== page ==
God meets a different standard of proof
Recently I was reading an article (here) about the upcoming debate between atheist Lawrence Krauss and the Christian apologist William Lane Craig. Some wonder about the point of such exchanges and the article makes this interesting point:
The debate would be pointless if our expectation is that God has a responsibility to reveal him/herself in some way that is unambiguous and undeniable by the standards of scientific and philosophical reasoning.
Why should the existence and nature of God be immediately obvious on human scientific terms? What if God deliberately left not proofs, but only clues? What if God deliberately revealed only enough evidence of his existence for the interested observer to pursue, but not enough to pander to the demands of a sceptic?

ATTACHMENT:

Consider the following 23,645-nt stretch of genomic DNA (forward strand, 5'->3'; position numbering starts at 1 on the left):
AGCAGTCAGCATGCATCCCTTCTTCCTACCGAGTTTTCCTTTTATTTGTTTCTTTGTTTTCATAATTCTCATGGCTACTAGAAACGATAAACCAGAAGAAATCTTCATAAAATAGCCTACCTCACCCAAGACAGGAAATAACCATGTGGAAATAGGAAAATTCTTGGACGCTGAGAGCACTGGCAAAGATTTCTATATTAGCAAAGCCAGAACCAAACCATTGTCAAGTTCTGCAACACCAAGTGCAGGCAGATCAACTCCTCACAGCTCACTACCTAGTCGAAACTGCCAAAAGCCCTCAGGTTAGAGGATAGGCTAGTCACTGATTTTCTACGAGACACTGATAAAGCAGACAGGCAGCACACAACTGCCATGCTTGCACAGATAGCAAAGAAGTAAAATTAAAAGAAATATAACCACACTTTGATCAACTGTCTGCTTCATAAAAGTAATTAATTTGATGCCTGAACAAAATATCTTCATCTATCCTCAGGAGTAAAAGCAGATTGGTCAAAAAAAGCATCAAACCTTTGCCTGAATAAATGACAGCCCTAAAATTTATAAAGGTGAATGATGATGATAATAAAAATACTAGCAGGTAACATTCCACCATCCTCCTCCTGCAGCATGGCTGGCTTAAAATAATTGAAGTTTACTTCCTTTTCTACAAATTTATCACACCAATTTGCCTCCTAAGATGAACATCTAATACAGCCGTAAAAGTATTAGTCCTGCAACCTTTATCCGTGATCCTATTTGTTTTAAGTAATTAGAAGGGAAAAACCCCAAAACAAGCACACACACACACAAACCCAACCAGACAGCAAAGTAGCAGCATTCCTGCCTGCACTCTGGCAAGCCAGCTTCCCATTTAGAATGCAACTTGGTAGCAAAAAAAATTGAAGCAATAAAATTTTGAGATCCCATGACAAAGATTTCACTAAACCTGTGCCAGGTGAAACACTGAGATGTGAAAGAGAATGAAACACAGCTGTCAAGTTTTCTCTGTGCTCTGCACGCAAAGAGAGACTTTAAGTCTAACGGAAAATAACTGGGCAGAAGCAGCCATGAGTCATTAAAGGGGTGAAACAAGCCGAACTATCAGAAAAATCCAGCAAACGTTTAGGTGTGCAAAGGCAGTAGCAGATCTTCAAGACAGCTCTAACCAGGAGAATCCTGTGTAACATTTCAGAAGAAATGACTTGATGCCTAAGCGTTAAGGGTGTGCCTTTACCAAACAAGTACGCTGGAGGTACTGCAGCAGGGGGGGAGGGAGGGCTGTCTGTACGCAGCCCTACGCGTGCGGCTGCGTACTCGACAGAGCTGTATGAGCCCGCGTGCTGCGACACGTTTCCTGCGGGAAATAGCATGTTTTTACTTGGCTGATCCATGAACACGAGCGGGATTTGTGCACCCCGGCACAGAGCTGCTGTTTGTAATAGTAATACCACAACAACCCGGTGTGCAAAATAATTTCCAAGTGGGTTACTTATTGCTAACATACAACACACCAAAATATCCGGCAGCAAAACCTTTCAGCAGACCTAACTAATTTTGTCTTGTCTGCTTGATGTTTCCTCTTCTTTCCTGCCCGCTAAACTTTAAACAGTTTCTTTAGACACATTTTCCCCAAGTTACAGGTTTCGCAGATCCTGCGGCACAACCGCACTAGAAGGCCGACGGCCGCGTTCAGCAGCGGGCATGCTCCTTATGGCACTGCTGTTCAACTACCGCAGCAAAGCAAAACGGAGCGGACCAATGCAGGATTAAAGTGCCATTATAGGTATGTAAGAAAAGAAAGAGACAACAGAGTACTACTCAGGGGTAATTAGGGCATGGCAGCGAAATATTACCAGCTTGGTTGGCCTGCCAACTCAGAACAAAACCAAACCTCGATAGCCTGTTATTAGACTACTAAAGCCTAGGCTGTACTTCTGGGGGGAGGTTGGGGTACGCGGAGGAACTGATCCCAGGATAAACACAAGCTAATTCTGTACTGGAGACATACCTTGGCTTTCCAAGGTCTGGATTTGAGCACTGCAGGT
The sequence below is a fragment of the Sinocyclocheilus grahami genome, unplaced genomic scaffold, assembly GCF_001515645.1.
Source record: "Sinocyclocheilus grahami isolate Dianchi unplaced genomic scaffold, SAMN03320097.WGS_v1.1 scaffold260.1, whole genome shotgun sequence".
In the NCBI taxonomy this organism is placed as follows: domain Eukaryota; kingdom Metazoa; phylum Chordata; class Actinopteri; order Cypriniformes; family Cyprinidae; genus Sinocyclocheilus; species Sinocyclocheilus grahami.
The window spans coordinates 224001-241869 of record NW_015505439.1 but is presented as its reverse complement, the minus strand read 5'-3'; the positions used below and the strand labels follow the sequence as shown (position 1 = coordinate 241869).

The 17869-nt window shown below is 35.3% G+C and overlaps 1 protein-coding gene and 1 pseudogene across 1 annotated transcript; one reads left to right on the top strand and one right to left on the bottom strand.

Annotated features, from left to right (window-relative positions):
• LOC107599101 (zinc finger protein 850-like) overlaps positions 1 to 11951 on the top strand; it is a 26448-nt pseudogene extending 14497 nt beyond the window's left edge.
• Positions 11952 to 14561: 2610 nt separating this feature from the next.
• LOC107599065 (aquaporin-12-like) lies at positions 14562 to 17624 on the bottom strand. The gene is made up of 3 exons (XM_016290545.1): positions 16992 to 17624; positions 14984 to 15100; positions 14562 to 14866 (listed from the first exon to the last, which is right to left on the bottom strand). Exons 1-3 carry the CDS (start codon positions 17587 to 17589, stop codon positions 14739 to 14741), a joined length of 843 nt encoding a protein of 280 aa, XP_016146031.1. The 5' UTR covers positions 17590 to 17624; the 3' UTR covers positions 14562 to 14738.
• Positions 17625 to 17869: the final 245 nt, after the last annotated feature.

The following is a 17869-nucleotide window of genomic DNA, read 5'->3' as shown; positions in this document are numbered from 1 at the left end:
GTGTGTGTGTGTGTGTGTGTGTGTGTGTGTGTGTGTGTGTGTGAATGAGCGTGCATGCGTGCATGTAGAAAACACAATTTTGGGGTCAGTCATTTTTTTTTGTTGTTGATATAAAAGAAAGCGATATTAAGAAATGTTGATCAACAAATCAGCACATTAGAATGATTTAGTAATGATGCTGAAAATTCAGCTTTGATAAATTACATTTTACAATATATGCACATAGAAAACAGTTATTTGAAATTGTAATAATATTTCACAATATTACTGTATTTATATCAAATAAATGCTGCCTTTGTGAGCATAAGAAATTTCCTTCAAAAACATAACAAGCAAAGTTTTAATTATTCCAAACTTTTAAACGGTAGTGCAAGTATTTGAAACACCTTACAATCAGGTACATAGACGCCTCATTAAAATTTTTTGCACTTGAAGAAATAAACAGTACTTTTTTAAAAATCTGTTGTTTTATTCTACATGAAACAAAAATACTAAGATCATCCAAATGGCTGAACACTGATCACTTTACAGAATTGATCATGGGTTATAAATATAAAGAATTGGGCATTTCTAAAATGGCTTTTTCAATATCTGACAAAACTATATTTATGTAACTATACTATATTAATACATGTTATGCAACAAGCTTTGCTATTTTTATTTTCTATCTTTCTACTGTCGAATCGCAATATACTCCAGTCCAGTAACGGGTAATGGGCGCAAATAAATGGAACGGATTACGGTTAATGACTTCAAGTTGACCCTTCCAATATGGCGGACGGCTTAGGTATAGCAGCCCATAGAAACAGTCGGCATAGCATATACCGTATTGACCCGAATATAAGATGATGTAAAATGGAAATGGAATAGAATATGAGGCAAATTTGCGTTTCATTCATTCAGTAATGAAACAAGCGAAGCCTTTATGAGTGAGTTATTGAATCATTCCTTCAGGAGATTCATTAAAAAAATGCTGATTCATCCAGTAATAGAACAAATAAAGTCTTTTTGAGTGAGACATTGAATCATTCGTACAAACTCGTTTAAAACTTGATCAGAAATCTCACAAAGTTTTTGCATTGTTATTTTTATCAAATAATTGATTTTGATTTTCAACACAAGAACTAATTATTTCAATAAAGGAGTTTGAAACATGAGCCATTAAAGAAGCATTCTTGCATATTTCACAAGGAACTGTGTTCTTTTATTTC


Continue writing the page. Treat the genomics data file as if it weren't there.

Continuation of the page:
And what if God did this so that theological truth could not be discovered on human, objective, spectator terms, but on divine, subjective and personal terms? In this way of thinking a personal, relational God would have no interest in human spectators merely sitting in the grandstands, so to speak, debating what God is like. God would only be interested in humans entering the ‘playing field’ of personal encounter. In the same way that any personal encounter I might have with the Queen would properly be entirely on her terms, the personal encounter with God would sensibly be on His/Her terms – terms that are unlikely to be mainly scientific or philosophical.